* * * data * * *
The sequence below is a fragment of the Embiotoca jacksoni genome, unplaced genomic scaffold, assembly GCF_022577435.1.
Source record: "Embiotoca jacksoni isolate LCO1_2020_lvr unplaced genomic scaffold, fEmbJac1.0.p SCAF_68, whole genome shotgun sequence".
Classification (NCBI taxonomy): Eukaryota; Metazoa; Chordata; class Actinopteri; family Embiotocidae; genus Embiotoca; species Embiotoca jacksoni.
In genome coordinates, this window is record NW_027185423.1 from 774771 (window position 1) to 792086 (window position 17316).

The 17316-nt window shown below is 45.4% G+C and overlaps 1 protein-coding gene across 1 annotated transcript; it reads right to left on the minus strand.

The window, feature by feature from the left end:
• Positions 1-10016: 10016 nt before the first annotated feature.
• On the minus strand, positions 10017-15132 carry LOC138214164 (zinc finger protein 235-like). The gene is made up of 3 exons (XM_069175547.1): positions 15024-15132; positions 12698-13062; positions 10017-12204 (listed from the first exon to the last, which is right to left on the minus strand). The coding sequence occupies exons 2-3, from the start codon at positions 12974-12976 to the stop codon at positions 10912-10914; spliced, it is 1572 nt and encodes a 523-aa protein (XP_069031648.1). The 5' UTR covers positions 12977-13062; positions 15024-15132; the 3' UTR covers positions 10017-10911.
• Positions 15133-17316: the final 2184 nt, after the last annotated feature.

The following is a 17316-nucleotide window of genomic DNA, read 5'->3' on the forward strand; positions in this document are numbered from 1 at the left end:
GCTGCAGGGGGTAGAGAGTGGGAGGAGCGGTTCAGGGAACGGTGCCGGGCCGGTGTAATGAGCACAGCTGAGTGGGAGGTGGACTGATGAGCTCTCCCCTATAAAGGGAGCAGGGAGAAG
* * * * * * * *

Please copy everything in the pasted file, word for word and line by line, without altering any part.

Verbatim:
The sequence below is a fragment of the Embiotoca jacksoni genome, unplaced genomic scaffold, assembly GCF_022577435.1.
Source record: "Embiotoca jacksoni isolate LCO1_2020_lvr unplaced genomic scaffold, fEmbJac1.0.p SCAF_68, whole genome shotgun sequence".
Classification (NCBI taxonomy): Eukaryota; Metazoa; Chordata; class Actinopteri; family Embiotocidae; genus Embiotoca; species Embiotoca jacksoni.
In genome coordinates, this window is record NW_027185423.1 from 774771 (window position 1) to 792086 (window position 17316).

The 17316-nt window shown below is 45.4% G+C and overlaps 1 protein-coding gene across 1 annotated transcript; it reads right to left on the minus strand.

The window, feature by feature from the left end:
• Positions 1-10016: 10016 nt before the first annotated feature.
• On the minus strand, positions 10017-15132 carry LOC138214164 (zinc finger protein 235-like). The gene is made up of 3 exons (XM_069175547.1): positions 15024-15132; positions 12698-13062; positions 10017-12204 (listed from the first exon to the last, which is right to left on the minus strand). The coding sequence occupies exons 2-3, from the start codon at positions 12974-12976 to the stop codon at positions 10912-10914; spliced, it is 1572 nt and encodes a 523-aa protein (XP_069031648.1). The 5' UTR covers positions 12977-13062; positions 15024-15132; the 3' UTR covers positions 10017-10911.
• Positions 15133-17316: the final 2184 nt, after the last annotated feature.

The following is a 17316-nucleotide window of genomic DNA, read 5'->3' on the forward strand; positions in this document are numbered from 1 at the left end:
GCTGCAGGGGGTAGAGAGTGGGAGGAGCGGTTCAGGGAACGGTGCCGGGCCGGTGTAATGAGCACAGCTGAGTGGGAGGTGGACTGATGAGCTCTCCCCTATAAAGGGAGCAGGGAGAAG